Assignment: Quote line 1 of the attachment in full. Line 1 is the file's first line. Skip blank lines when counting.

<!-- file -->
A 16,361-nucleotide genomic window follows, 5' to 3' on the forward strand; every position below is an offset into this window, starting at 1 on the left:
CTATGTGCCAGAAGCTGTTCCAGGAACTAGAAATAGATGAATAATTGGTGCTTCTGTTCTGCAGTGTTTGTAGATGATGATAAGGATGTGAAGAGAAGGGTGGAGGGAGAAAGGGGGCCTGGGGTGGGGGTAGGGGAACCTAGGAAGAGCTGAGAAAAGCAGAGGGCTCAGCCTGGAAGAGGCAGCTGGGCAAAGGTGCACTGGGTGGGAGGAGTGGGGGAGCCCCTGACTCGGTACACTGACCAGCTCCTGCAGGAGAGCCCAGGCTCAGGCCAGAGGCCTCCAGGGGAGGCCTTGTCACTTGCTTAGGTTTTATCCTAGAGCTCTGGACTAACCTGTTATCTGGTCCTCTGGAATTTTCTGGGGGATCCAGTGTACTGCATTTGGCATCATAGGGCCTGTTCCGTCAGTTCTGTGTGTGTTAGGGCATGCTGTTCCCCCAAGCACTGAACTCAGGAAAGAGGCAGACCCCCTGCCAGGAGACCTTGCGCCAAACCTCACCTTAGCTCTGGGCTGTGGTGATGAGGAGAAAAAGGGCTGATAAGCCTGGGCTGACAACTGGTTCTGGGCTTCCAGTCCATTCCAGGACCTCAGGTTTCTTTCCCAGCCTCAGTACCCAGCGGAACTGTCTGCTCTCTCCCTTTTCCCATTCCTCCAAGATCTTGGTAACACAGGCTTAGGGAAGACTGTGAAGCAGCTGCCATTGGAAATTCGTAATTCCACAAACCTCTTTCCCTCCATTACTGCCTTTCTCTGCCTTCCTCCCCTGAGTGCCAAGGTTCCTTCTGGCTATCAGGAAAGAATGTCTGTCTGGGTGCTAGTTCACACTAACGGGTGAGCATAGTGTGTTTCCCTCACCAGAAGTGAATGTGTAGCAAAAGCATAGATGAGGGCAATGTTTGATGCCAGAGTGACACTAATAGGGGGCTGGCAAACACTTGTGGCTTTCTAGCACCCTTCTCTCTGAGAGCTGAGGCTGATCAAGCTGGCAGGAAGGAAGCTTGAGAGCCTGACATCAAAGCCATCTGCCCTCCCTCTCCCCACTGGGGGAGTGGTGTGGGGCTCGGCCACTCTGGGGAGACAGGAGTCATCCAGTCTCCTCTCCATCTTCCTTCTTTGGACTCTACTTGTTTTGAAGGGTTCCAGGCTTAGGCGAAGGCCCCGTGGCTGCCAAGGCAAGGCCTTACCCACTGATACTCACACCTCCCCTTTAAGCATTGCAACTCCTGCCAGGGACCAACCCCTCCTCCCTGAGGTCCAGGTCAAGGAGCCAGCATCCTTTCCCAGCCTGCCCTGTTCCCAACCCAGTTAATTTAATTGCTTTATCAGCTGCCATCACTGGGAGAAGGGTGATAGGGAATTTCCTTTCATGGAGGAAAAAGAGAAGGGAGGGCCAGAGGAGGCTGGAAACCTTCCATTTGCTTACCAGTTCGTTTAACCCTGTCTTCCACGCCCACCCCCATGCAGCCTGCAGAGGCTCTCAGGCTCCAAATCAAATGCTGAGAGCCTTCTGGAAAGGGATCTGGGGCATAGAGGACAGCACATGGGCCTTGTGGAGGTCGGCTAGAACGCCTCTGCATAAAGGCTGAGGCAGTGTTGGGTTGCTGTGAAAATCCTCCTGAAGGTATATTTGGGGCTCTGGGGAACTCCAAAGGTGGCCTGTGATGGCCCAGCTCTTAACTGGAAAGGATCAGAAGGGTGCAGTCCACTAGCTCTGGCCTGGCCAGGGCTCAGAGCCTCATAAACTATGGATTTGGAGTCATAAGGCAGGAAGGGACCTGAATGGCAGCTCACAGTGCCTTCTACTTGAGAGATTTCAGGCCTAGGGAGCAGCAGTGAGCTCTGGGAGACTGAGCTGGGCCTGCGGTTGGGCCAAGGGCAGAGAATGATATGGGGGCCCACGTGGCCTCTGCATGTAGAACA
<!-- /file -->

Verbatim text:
A 16,361-nucleotide genomic window follows, 5' to 3' on the forward strand; every position below is an offset into this window, starting at 1 on the left: